But before scrapping the idea that quickness of sight made no difference ability to hit a baseball, the researchers gave the same test to a non-MLB sample, who, it turned out, were out of their league. All their scores were far below that of the ballplayers.

    Don’t throw Ted Williams out with the bathwater.

    • jim says:

      Interesting result.

      I wonder if the test was the wrong test for baseball players. The most important aspect of visual quickness in baseball is detecting the rotation on a pitch. It’s not as complex as reading a number. It would be more analogous to, say, noticing where there is a bump on the edge of a circle – left or right?

      • I doubt very much that baseball players can detect the rotation itself. I think what they detect is the variation in trajectory caused by the forces caused by the rotation.

        • jim says:

          Hmmm…I can’t say for sure but my understanding is that players can see rotation. Movement is too late for them to detect it before they swing which is why they whiff on nasty curves, sinkers and sliders. I’m sure guys like Altuve and Trout spend hours studying video. They know what to look for. Maybe it’s not even the rotation per se, it just a difference in the way the color of the ball looks because of the way the strings rotate through the front of the ball.

  24. Martha (Smith) says:

    “viscual”: Nice example of a typo that ought to be a word: Somewhere between viscous and visual.

  25. JDK says:

    To me is seems like a variation on the ecological fallacy.

    • rm bloom says:

      Precisely that. Various other names, “paradoxes of aggregation”. Reversals of some measure of association when restricted to various strata of a larger group. Imagine an (x,y) data cloud with upward trend overall as one looks from left to right in x. It’ll get a positive regression slope. Now imagine one realizes that the x’s really ought to be divided into a handful of distinct categories; and now imagine that when looks at each of the corresponding sub-clouds separately, they consist of data clouds with overall downward trend (as one looks from left to right). Each stratum has a negative regression slope. These examples can be constructed ad-libidum and they are easier to draw than to describe in text. They are not at all merely exotic counter-examples. They lurk just beneath the surface in every investigation which seeks to determine the direction and strength of association between entities where may be in a state of relative ignorance with respect to which “strata” are to be considered relevant.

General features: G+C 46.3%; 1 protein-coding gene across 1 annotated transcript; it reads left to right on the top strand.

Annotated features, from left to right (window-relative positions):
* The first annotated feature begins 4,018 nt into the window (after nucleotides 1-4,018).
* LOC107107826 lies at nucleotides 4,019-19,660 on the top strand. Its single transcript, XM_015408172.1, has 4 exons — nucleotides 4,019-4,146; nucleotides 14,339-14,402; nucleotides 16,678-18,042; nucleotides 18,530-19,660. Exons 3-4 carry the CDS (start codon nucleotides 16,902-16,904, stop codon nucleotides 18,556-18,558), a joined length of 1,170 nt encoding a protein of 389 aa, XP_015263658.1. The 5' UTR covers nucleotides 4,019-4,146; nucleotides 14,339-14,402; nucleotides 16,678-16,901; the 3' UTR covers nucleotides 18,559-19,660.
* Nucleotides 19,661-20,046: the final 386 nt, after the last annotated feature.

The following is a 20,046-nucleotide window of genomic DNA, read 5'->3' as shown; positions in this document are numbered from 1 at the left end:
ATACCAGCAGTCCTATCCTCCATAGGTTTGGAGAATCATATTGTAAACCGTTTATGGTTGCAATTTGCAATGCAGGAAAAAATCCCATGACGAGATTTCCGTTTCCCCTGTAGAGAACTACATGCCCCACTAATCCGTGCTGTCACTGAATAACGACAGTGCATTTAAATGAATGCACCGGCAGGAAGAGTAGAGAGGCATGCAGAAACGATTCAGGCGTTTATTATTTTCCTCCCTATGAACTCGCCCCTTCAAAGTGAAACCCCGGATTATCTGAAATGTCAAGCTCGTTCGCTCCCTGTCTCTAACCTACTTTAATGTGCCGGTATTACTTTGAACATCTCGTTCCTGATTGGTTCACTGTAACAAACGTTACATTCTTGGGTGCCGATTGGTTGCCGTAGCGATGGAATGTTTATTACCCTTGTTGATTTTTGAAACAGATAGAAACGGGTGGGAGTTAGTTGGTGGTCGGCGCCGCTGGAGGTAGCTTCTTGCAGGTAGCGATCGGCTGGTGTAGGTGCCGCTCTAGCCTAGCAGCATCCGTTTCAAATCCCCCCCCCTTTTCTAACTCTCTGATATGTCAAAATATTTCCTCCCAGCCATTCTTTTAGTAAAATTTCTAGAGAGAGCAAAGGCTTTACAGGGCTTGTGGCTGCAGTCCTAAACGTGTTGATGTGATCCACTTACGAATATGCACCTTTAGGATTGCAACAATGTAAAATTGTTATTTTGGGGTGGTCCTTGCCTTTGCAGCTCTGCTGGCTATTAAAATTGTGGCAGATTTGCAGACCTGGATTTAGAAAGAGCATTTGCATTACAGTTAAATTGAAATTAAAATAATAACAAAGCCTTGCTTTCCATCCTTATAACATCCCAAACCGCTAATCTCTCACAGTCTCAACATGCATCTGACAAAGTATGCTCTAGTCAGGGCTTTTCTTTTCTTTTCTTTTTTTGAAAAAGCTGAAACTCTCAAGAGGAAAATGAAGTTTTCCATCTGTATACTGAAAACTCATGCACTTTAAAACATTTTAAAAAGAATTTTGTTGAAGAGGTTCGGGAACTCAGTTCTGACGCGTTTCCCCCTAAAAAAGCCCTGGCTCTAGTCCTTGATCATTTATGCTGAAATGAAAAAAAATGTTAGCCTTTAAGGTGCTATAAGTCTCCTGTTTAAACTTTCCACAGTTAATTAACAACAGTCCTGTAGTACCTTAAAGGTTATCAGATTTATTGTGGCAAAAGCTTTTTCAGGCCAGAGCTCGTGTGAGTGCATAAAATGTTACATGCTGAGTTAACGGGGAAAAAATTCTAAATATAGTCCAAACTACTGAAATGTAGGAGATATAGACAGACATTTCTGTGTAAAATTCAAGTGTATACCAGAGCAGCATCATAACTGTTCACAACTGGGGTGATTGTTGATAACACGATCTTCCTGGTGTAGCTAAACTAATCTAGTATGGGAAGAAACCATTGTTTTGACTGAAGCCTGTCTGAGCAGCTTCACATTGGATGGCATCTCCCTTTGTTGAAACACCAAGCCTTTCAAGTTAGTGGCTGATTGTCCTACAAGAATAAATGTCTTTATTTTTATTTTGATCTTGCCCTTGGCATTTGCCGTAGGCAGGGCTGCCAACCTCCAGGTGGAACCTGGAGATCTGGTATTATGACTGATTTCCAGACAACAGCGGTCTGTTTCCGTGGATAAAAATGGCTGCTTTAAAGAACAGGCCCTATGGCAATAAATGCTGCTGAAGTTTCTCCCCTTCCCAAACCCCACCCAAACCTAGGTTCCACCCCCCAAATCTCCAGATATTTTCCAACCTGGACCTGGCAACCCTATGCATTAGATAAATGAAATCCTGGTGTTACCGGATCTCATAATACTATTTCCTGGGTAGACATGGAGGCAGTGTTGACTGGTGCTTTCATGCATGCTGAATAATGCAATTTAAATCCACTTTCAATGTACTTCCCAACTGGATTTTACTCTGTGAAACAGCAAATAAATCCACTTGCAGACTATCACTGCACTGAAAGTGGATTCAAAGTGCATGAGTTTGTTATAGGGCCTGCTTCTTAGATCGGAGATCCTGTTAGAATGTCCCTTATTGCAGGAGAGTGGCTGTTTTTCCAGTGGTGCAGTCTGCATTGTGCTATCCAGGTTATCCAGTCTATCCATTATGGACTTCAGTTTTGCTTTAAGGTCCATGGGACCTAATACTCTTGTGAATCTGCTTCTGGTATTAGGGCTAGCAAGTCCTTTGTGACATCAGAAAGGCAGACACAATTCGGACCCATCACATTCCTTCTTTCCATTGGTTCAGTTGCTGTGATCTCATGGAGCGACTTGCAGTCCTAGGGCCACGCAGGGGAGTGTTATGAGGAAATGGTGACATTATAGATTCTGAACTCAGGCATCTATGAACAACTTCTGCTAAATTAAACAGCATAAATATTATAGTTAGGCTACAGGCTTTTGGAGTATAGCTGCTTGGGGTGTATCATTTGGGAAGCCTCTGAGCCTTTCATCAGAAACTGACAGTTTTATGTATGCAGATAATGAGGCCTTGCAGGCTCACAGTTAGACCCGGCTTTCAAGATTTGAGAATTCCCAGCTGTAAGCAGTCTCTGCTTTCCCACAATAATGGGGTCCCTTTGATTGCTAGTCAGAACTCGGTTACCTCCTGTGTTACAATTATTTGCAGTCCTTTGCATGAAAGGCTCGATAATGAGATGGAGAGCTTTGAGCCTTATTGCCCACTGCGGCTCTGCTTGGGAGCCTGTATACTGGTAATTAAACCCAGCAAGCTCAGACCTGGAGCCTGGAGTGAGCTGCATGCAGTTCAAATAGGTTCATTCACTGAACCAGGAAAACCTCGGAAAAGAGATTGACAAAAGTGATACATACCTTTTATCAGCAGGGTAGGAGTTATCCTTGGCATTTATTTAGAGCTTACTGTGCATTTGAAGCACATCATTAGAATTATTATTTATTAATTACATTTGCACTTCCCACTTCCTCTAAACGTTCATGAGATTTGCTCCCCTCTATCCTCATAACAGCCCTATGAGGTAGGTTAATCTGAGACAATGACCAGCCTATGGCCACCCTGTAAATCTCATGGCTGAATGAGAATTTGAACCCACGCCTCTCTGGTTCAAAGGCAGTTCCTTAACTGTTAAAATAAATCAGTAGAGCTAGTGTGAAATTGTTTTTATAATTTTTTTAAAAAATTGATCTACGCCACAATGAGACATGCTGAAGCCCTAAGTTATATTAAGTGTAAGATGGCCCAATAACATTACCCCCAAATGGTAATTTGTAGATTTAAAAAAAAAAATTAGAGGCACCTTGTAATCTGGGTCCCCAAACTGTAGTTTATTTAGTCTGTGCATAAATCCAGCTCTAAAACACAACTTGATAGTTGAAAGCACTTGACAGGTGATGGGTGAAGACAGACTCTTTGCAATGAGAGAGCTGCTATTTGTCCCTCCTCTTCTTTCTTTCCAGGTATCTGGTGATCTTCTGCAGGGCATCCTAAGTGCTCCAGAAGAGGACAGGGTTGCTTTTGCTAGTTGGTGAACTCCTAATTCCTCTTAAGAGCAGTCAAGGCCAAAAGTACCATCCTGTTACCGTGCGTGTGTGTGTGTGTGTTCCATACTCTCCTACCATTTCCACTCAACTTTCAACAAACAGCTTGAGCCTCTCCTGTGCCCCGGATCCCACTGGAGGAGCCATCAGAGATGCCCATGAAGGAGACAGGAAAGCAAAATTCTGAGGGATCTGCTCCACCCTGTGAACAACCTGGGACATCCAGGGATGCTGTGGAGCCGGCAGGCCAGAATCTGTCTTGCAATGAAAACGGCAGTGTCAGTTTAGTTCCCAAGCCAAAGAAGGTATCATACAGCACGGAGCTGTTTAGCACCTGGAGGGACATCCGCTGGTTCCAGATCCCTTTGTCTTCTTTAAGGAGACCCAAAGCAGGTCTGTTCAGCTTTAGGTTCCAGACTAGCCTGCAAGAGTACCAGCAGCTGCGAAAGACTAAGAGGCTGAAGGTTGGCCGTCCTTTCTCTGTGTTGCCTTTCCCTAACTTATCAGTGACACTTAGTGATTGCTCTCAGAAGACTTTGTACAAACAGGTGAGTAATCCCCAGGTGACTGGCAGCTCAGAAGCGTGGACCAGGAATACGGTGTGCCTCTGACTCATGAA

26. Will says:

    Seems to me that this is, or is closely related to the ‘bias amplification’, see Models 9-10 of Cinelli et al. ( and references therein. Conditioning a potential cause on non-confounding covariates reduces precision and enhances the effects of any unobserved actual confounders. afaik it’s an effect normally discussed in the context of persuading people not to put instruments into their propensity score models, but seems more general than that.